Tuesday, April 17, 2012
Debarking Your Dog: Don't!
Then the other night I saw a major network feature on debarking dogs. At first I thought it couldn't be what it sounded like. But... lest we not have a clear picture, the producers showed dog after dog having their vocal cords cut or otherwise damaged, as with a laser. Per the usual network practice of "balancing the story", we heard from those who were in favor of this practice, as well as those who were against. Didn't help, as far as I was concerned. One of the dog owners was a Sheltie breeder who had had consistent complaints from neighbors because of barking. So she debarked her dogs! I watched 20 seconds of Shelties in her back yard opening their mouths to emit a sound that resembled a sick cough. Daphne was appalled. She slunk out of the room, looking over her shoulder at me in unmistakable rebuke. I felt ashamed for humans.
Debarking involves cutting the vocal cords, or otherwise impeding their vibration. The dog is anesthezied, then an incision is made under his/her chin. It only takes minutes. Whoopee for efficiency. And the neighbors don't complain... how nice. This practice is barbaric!! It reminds me of another century when prison guards cut peoples' Achilles tendons to prevent them from bolting. It's just one example of the lengths people will go to to avoid the work of training their faithful companions. People will use electric shocks; collars that spray stinging fluids like citronella in their eyes and mouth; prong collars with barbs that dig into the flesh of the dog's throat and damage his/her esophagus; and now surgery, rather than teach the dog how to live with humans. Sorry, but there's no excuse. It's sheer laziness, not to say the need for instant gratification. Would you use a citronella collar to stop your 3 month old daughter from crying??? Would you put barbs around the neck of a toddler who constantly pulls away from you and gets herself into trouble?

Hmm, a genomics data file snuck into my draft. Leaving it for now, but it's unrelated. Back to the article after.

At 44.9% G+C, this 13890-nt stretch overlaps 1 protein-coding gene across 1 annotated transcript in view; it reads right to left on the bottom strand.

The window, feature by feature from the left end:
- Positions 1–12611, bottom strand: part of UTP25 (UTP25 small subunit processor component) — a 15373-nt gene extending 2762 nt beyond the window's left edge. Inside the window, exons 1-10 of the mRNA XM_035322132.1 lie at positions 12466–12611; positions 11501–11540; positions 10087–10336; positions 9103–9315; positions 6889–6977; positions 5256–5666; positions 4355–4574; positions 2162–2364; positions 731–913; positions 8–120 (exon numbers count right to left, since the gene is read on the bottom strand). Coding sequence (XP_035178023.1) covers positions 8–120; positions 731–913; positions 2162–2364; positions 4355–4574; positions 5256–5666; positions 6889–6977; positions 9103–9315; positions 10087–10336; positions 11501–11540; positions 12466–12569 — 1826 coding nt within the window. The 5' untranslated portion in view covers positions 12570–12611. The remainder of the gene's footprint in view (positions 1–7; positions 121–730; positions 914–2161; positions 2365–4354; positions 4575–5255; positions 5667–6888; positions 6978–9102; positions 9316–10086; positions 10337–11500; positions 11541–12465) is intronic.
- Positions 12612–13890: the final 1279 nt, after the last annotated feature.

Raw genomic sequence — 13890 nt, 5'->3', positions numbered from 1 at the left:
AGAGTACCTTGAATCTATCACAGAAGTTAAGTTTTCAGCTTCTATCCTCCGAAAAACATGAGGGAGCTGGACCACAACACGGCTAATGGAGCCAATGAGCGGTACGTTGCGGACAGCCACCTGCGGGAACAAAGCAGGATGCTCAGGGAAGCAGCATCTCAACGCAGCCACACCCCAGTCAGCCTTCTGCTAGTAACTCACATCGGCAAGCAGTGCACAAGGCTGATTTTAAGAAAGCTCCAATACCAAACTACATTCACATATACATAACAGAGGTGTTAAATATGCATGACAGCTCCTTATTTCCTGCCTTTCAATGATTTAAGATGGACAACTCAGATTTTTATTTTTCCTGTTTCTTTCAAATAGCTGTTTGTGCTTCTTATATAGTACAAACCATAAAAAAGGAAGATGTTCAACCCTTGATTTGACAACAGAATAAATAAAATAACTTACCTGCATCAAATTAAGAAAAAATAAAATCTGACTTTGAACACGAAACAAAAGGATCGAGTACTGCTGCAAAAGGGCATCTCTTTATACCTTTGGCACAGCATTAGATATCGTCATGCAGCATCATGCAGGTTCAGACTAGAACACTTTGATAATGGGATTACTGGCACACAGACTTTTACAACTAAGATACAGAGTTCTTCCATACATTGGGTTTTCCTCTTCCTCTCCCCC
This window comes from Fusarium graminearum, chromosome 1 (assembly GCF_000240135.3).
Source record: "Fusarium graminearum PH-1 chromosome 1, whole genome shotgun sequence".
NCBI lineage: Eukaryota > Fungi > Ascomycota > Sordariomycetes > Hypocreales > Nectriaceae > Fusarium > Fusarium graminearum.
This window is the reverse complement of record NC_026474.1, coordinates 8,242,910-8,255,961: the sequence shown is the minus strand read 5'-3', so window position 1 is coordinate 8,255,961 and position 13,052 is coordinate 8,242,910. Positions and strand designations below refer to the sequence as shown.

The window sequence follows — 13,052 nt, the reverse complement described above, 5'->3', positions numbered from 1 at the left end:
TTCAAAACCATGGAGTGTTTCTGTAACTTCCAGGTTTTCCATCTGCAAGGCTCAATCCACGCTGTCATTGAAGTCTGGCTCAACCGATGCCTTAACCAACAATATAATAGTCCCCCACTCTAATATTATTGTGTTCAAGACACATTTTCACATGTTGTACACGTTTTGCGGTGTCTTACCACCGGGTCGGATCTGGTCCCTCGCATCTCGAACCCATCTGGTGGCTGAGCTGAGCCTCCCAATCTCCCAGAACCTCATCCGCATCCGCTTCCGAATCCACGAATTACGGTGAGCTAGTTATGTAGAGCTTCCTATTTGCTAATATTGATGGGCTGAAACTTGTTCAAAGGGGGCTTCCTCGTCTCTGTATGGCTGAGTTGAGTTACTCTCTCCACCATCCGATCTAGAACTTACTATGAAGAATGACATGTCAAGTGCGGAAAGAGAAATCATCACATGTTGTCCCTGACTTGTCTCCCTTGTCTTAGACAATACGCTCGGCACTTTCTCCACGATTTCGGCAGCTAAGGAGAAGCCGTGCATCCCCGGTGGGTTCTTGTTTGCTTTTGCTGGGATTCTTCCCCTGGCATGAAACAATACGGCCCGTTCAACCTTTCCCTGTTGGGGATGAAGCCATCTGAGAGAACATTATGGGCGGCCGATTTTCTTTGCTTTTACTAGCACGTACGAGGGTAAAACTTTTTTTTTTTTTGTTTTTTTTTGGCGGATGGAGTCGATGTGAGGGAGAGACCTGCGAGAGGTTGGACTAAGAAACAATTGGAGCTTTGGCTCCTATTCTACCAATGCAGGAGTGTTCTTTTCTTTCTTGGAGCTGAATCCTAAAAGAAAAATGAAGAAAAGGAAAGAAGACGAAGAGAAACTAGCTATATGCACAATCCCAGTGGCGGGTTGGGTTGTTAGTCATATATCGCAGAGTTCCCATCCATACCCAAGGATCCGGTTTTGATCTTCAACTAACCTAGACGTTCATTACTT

I know, dogs are not children. But they are mammels with nerve endings and they hurt. It's just that they don't always show that they're in pain. So a Rottweiler with a prong collar who's dragging his master down the street doesn't look like he's hurt. If it hurt, he would stop, right? WRONG! Lots of dogs don't make the connection between pain and bad behavior. Almost all dogs can make a connection between good behavior and rewards. So why doesn't the guy teach his Rottweiler to walk nicely by giving him lots of hugs and treats when he does well?? It's just too hard, I guess. And then there's the issue of guys and macho dog breeds, but we'll leave that for another post.
The argument was made that some people would have to put their dogs down if they didn't cut their vocal chords. One judge even ordered a dog owner to have it done or euthanize the dog. Thank heavens, that judge no longer issues such orders because someone showed him exactly what's involved, and it repelled him. He now orders people to train their animals or give them up for adoption. Anyway the argument is ridulous. If you can't or won't take the time and effort to teach your dog not to bark, then give your dog to someone who will. Get help!! (from a trained canine behaviorist). It'll cost maybe the price of a dinner for two and a movie.
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